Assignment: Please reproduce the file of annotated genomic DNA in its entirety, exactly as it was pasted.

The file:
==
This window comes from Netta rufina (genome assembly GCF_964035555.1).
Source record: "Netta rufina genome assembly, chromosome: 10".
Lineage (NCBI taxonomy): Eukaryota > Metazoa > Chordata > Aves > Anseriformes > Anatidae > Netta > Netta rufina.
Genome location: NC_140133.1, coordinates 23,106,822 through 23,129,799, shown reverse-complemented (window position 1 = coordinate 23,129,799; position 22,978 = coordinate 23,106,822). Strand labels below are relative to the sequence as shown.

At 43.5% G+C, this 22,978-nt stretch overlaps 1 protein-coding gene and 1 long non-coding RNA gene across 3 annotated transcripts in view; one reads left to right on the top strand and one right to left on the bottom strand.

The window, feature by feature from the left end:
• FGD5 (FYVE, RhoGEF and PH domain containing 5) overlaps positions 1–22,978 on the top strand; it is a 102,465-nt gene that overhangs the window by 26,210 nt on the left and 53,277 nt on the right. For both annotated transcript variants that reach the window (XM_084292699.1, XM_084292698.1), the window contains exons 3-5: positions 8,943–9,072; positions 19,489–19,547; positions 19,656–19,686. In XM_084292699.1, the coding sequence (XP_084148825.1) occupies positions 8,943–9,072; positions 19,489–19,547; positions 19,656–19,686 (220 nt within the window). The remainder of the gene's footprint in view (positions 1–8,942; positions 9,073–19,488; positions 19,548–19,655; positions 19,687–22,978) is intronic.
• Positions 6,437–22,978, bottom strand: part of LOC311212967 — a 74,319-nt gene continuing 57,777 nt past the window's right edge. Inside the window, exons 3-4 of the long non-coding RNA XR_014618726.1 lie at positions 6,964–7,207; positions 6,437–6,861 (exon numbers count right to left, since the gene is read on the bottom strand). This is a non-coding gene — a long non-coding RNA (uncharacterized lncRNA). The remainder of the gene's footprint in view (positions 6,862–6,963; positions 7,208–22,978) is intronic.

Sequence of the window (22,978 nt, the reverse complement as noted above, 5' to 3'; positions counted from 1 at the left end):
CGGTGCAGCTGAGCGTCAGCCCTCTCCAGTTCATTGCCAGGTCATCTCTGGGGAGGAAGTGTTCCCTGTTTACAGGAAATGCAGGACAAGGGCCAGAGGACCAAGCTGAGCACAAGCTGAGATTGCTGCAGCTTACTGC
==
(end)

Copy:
This window comes from Netta rufina (genome assembly GCF_964035555.1).
Source record: "Netta rufina genome assembly, chromosome: 10".
Lineage (NCBI taxonomy): Eukaryota > Metazoa > Chordata > Aves > Anseriformes > Anatidae > Netta > Netta rufina.
Genome location: NC_140133.1, coordinates 23,106,822 through 23,129,799, shown reverse-complemented (window position 1 = coordinate 23,129,799; position 22,978 = coordinate 23,106,822). Strand labels below are relative to the sequence as shown.

At 43.5% G+C, this 22,978-nt stretch overlaps 1 protein-coding gene and 1 long non-coding RNA gene across 3 annotated transcripts in view; one reads left to right on the top strand and one right to left on the bottom strand.

The window, feature by feature from the left end:
• FGD5 (FYVE, RhoGEF and PH domain containing 5) overlaps positions 1–22,978 on the top strand; it is a 102,465-nt gene that overhangs the window by 26,210 nt on the left and 53,277 nt on the right. For both annotated transcript variants that reach the window (XM_084292699.1, XM_084292698.1), the window contains exons 3-5: positions 8,943–9,072; positions 19,489–19,547; positions 19,656–19,686. In XM_084292699.1, the coding sequence (XP_084148825.1) occupies positions 8,943–9,072; positions 19,489–19,547; positions 19,656–19,686 (220 nt within the window). The remainder of the gene's footprint in view (positions 1–8,942; positions 9,073–19,488; positions 19,548–19,655; positions 19,687–22,978) is intronic.
• Positions 6,437–22,978, bottom strand: part of LOC311212967 — a 74,319-nt gene continuing 57,777 nt past the window's right edge. Inside the window, exons 3-4 of the long non-coding RNA XR_014618726.1 lie at positions 6,964–7,207; positions 6,437–6,861 (exon numbers count right to left, since the gene is read on the bottom strand). This is a non-coding gene — a long non-coding RNA (uncharacterized lncRNA). The remainder of the gene's footprint in view (positions 6,862–6,963; positions 7,208–22,978) is intronic.

Sequence of the window (22,978 nt, the reverse complement as noted above, 5' to 3'; positions counted from 1 at the left end):
CGGTGCAGCTGAGCGTCAGCCCTCTCCAGTTCATTGCCAGGTCATCTCTGGGGAGGAAGTGTTCCCTGTTTACAGGAAATGCAGGACAAGGGCCAGAGGACCAAGCTGAGCACAAGCTGAGATTGCTGCAGCTTACTGC